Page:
Retailers know that they must nurture customer loyalty and inject heart and soul into their business. Sonos studios in London is doing this by creating “a unique, acoustically tunable space where anyone can go to hear music as it should sound; where artists can experiment and share new ideas; a connecting point for a global network of musicians and makers.” It’s not a shop and you can’t buy Sonos products. It’s all about developing the brand’s relationship with its customers. When I developed the youth-led charity retail brand Goodstock, we knew it needed a unique identity and had to directly appeal to its customer base, so we added events and experiences such as a popup nail bar, stylists, a DJ spot, youth markets and a yoga class –hey Waitrose, charity retail got there first!
Two weeks ago I presented a plenary session to the Hospice UK retail conference on youth volunteering. Statistics recently released show that only 13% of the volunteers are under 25, lower than it was five years ago. But according to the BBC, there’s been a 52% increase in youth volunteering in that time. So why are young people choosing not to volunteer in charity shops?
Working with a youth charity, we commissioned some research into why young people don’t volunteer in charity shops and we had some interesting responses. A key one was that it’s not cool to shop or volunteer in a charity shop – the look and feel of the shop, the stock and the people don’t reflect young people and the shops they prefer. This is connected to a fear of rejection – some young people don’t feel they will be welcomed or accepted. On top of this, they may feel they can’t commit the hours the shop might want them to work, and they think they won’t get anything back, such as formal recognition for their work.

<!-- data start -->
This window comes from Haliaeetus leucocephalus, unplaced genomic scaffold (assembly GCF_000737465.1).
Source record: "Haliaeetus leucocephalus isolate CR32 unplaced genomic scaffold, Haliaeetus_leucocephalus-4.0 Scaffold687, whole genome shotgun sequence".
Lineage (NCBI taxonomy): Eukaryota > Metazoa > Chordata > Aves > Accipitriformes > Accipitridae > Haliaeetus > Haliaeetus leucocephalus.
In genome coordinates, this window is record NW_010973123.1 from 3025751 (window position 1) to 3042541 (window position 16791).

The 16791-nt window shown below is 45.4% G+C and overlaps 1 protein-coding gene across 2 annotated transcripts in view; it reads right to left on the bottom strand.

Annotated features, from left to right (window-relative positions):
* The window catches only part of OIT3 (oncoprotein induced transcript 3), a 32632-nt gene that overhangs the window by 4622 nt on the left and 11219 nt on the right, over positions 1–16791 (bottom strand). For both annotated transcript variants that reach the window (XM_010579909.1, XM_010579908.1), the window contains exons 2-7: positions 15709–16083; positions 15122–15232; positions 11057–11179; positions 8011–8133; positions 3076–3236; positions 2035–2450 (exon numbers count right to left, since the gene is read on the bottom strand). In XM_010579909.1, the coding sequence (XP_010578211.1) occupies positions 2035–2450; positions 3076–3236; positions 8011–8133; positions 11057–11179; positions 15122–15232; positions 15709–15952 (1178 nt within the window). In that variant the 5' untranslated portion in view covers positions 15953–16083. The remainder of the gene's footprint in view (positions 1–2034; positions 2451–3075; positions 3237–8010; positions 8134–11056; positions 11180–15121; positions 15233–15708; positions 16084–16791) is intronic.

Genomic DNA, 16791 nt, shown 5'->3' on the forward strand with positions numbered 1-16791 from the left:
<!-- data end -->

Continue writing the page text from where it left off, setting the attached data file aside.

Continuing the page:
So how do we change this?
- Firstly, you need to create roles that young people will be interested in, such as visual merchandising volunteer, events planner and social media champion.
- Make sure you reflect young people in your publications, newsletters and any imagery in volunteer materials.
- Start holding joining and exit interviews to find out why young people come and go so you can identify ways to improve recruitment and retention.
- Think about where you advertise volunteer vacancies. Do you use colleges and universities, and social media?
- If you don’t offer training for your shop managers on equality and diversity, then start doing this now. All of your team need to understand why it’s important to recruit and retain volunteers from diverse backgrounds, so it’s essential they value young volunteers as much as you do.
- Get involved in youth volunteering campaigns – join in BBC Radio 1’s pledge to get young people volunteering 1 million hours http://www.bbc.co.uk/programmes/p0387cft
And why should you do all of this? Young people will safeguard your charity’s future, they have a vast amount to give – time and skills, they’re experts in new technology, video creation, social media, they bring a fresh and youthful dynamic to your shop and like attracts like – they bring more young volunteers, young customers and young donors to further increase the reach and value of your charity.
I’ll quote you from every woman.com’s account of this year’s everywoman in Retail Awards: ‘The evening ended in a standing ovation for Woman of the Year Award winner Jayne Cartwright of Save the Children UK. As they heard Jayne’s story in more detail, the audience were moved to rise from their chairs and toast their glasses to a woman who has made a phenomenal impact on the charity retail sector, creating a whole new landscape for the industry.’ to read more click here.
Jayne Cartwright inspires audiences locally and nationally, here, Jayne was addressing the audience when she won ‘Woman of the Year Award’.
Jayne championed the opportunity to work with Mary Portas, and project managed Save the Children’s significant role in the “Mary, queen of charity shops” BBC television series. She continued to work with Portas, then Grazia magazine, and headed up the biggest ever charity pop-up shop, raising £109,000 in three weeks.